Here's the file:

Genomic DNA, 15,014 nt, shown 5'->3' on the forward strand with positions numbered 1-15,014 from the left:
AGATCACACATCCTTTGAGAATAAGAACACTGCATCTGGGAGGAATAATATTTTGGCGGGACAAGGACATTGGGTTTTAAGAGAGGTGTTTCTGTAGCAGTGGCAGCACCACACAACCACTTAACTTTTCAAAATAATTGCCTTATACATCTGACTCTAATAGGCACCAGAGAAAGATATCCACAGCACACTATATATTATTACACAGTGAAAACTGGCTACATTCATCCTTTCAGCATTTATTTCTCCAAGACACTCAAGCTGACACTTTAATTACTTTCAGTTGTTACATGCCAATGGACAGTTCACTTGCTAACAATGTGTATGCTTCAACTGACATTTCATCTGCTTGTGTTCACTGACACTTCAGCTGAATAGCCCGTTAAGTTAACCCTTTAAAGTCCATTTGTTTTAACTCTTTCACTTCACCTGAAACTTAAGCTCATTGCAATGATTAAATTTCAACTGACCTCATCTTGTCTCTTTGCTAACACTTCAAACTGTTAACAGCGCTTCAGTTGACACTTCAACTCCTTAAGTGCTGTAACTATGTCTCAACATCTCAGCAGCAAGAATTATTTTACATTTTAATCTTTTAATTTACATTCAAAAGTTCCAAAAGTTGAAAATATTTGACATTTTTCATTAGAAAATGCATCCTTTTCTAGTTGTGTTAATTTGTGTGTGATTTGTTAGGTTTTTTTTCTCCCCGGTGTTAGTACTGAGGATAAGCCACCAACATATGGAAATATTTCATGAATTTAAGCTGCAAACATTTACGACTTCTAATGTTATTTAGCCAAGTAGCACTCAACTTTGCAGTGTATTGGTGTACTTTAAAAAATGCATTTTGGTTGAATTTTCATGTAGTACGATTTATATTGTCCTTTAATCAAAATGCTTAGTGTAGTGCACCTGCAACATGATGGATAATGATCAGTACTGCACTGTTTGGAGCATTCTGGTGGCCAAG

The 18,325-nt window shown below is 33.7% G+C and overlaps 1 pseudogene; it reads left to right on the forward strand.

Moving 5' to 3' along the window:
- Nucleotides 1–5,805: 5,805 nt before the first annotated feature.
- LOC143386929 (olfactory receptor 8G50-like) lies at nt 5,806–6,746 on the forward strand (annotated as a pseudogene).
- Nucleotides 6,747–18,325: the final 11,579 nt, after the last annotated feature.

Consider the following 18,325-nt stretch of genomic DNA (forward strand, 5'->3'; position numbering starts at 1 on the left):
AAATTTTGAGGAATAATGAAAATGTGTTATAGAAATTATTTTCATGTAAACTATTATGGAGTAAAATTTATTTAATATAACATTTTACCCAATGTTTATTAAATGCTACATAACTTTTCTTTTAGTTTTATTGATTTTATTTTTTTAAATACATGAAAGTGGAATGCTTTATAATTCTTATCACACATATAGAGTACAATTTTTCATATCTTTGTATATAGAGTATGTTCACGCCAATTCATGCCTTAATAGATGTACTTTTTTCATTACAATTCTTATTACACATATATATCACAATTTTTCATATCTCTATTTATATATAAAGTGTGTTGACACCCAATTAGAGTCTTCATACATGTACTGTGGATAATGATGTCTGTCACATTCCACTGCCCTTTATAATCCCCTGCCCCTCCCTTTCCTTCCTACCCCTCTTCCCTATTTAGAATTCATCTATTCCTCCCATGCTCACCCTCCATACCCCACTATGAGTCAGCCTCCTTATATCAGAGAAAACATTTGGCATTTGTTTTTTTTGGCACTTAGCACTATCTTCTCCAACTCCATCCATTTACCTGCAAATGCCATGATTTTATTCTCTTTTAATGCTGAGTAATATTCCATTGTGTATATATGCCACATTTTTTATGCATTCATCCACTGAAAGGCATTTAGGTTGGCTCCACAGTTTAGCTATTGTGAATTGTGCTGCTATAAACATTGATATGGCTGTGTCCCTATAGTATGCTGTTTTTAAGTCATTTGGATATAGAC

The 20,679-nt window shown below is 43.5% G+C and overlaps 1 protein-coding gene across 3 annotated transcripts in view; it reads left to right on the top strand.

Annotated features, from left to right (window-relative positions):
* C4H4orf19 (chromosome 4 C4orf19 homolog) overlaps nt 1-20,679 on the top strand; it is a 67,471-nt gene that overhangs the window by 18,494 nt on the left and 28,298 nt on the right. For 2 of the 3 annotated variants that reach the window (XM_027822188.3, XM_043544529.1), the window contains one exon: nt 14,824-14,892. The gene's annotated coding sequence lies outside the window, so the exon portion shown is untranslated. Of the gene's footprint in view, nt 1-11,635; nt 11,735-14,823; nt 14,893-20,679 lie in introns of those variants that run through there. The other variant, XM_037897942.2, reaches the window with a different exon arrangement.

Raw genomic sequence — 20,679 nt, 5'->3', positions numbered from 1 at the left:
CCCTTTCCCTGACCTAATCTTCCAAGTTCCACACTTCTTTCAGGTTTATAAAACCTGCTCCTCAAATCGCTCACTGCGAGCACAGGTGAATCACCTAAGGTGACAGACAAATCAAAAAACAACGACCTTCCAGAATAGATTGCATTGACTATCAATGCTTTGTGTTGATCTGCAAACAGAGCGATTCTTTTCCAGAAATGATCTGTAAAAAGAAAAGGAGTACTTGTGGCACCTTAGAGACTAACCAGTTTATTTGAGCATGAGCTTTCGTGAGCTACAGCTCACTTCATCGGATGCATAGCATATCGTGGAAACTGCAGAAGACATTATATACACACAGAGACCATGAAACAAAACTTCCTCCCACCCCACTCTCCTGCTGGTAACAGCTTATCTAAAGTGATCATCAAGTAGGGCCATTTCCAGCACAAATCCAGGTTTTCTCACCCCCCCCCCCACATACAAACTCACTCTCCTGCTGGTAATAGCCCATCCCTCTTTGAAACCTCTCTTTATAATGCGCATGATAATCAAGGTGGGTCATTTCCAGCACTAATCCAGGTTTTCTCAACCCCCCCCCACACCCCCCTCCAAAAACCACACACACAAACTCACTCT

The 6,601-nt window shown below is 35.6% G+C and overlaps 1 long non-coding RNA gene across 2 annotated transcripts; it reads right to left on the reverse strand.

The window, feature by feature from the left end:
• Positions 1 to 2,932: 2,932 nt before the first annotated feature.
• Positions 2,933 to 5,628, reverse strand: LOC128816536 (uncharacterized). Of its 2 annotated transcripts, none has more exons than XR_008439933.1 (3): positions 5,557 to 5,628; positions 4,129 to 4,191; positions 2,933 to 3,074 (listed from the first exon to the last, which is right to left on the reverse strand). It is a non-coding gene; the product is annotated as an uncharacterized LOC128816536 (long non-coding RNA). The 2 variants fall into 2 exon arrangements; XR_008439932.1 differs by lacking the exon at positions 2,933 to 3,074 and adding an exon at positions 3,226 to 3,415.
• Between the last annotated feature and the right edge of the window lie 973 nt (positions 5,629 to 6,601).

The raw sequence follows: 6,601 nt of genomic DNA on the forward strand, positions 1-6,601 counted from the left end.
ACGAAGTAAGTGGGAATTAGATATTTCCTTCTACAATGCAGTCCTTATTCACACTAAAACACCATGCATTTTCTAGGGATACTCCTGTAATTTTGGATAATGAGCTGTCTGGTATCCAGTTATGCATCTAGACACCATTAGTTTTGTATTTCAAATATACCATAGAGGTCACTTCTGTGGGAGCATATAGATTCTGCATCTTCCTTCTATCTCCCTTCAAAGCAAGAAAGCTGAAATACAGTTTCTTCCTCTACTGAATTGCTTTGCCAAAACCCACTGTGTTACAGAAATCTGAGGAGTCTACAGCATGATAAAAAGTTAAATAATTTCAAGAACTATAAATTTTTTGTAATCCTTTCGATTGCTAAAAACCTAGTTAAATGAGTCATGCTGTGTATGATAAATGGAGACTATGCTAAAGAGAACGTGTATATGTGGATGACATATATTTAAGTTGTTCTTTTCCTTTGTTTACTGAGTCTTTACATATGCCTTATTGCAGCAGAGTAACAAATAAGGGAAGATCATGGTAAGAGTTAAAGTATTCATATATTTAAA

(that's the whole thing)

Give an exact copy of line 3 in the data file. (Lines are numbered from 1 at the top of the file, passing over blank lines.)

The 18,325-nt window shown below is 33.7% G+C and overlaps 1 pseudogene; it reads left to right on the forward strand.